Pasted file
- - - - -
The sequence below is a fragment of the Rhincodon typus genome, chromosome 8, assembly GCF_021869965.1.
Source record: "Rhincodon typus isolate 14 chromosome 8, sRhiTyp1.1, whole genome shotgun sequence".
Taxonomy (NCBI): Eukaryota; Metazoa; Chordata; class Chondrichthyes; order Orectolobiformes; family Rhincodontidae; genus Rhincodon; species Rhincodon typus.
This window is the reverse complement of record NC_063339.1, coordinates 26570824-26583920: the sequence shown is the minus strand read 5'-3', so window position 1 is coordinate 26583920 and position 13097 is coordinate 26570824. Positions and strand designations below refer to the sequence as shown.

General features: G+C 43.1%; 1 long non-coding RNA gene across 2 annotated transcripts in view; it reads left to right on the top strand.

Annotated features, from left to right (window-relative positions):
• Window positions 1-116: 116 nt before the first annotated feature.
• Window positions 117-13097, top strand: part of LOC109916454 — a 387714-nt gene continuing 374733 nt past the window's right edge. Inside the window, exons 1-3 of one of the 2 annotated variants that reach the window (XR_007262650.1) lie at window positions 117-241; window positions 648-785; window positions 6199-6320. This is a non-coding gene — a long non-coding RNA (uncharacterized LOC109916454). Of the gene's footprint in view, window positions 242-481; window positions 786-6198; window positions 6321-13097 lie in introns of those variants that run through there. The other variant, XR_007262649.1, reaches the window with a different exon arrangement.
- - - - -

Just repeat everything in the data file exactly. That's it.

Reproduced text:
The sequence below is a fragment of the Rhincodon typus genome, chromosome 8, assembly GCF_021869965.1.
Source record: "Rhincodon typus isolate 14 chromosome 8, sRhiTyp1.1, whole genome shotgun sequence".
Taxonomy (NCBI): Eukaryota; Metazoa; Chordata; class Chondrichthyes; order Orectolobiformes; family Rhincodontidae; genus Rhincodon; species Rhincodon typus.
This window is the reverse complement of record NC_063339.1, coordinates 26570824-26583920: the sequence shown is the minus strand read 5'-3', so window position 1 is coordinate 26583920 and position 13097 is coordinate 26570824. Positions and strand designations below refer to the sequence as shown.

General features: G+C 43.1%; 1 long non-coding RNA gene across 2 annotated transcripts in view; it reads left to right on the top strand.

Annotated features, from left to right (window-relative positions):
• Window positions 1-116: 116 nt before the first annotated feature.
• Window positions 117-13097, top strand: part of LOC109916454 — a 387714-nt gene continuing 374733 nt past the window's right edge. Inside the window, exons 1-3 of one of the 2 annotated variants that reach the window (XR_007262650.1) lie at window positions 117-241; window positions 648-785; window positions 6199-6320. This is a non-coding gene — a long non-coding RNA (uncharacterized LOC109916454). Of the gene's footprint in view, window positions 242-481; window positions 786-6198; window positions 6321-13097 lie in introns of those variants that run through there. The other variant, XR_007262649.1, reaches the window with a different exon arrangement.